The study protocol was developed based on PRISMA-P (Preferred Reporting Items for Systematic Reviews and Meta-Analyses Protocol) 2015 [27] and the Cochrane systematic review methodology [28]. The protocol for the systematic review and meta-analysis was registered in the International Prospective Register of Systematic Reviews (PROSPERO) (“www.crd.york.ac.uk/PROSPERO/”, “CRD42020213081” and registration date 09/10/2020 ). Figure 1 summarizes the study design.

Physical Activity And Hypertension

The PICOS framework was used to formulate eligibility criteria, as follows: population (individuals aged ≥ 18 years diagnosed with pre-HTN or HTN); intervention (a session of isometric resistance exercise or isometric handgrip training); comparison (isometric resistance exercise or training versus [no exercise or training] control group); outcomes (SBP and DBP measurements by auscultation, oscillometry or 24-h ambulatory BP monitoring); study (RCT).

Inclusion criteria for this review studies included “prehypertension” and/or “hypertension” in the title and/or abstract used to describe the main characteristic of the study sample. The body of the article should clearly describe the study population (adults) and the diagnosis of HTN: persistent high BP levels and/or use of antihypertensive medications with medical history and/or skilled medical evaluation. Criteria for “intervention” included a study with two or more arms, either isometric resistance exercise or training using handgrips as a “comparator” versus a control group (no session of exercise or physical training, or receiving only primary care, general care, care while on a waiting list, etc.). For the purpose of performing subgroup analyses, only RCTs of individuals with prehypertensive or hypertensive conditions as defined in each RCT (overall, persistent high BP levels and/or use of antihypertensive medications with medical history and/or skilled medical evaluation) will be selected . For meta-analysis.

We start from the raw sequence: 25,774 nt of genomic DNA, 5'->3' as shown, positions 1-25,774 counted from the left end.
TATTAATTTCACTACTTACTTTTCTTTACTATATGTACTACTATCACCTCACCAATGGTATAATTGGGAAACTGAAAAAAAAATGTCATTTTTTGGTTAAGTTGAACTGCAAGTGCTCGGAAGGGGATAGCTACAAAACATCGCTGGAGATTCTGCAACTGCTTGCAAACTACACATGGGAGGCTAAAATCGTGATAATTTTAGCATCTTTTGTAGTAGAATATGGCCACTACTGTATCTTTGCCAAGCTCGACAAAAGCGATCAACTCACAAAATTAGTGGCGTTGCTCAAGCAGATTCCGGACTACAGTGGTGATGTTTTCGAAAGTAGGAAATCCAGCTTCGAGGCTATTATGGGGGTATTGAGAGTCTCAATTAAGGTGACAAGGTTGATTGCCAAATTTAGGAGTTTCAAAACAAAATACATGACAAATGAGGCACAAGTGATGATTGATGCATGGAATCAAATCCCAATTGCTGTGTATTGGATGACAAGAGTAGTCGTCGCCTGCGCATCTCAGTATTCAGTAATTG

We will select all studies of individuals aged 18 years or older in which HTN was measured using auscultation, oscillometry, or 24-h ambulatory BP monitoring (ABPM), including isometric handgrip exercise (acute impact or PEH). or involves one session of isometric handgrip exercise training (chronic). effect) in the form of interference. The following FITT (Frequency, Intensity, Type and Timing of Exercise) principles will be applied to the single session intervention: frequency, single session; Intensity, no limits; Type, isometric handgrip exercise; Time, no limit, and for studies involving exercise training: frequency, at least twice per week; Intensity, no limits; Type, sessions of only isometric handgrip exercises; Time, No time limit per session and minimum duration 4 weeks.

Studies involving other interventions involving exercise, but including a clearly defined isometric resistance group and a control group (no exercise) will be thoroughly reviewed. Studies with participants taking antihypertensive medications were eligible if the medication was given ≥ 4 weeks before the exercise/training intervention or during the intervention and data analysis.

Effects Of Aerobic Exercise On Blood Pressure In Patients With Hypertension: A Systematic Review And Dose Response Meta Analysis Of Randomized Trials

Studies involving individuals taking medications other than antihypertensive medications or concomitant dietary (or supplemental) interventions, as well as review studies, studies with animal experimentation, and studies that included pre-HTN or a condition other than HTN, were included. Will be kept out. Studies with similar characteristics published in different journals will be carefully

Effect of potassium on blood pressure, effect of weight loss on blood pressure, immediate effect of exercise on blood pressure, effect of aspirin on blood pressure, isometric exercise and blood pressure, effect of sugar on blood pressure, blood pressure isometric exercise, effect of exercise on blood sugar, effect of garlic on blood pressure, effect of exercise on blood pressure, blood pressure during isometric exercise, effect of alcohol on blood pressure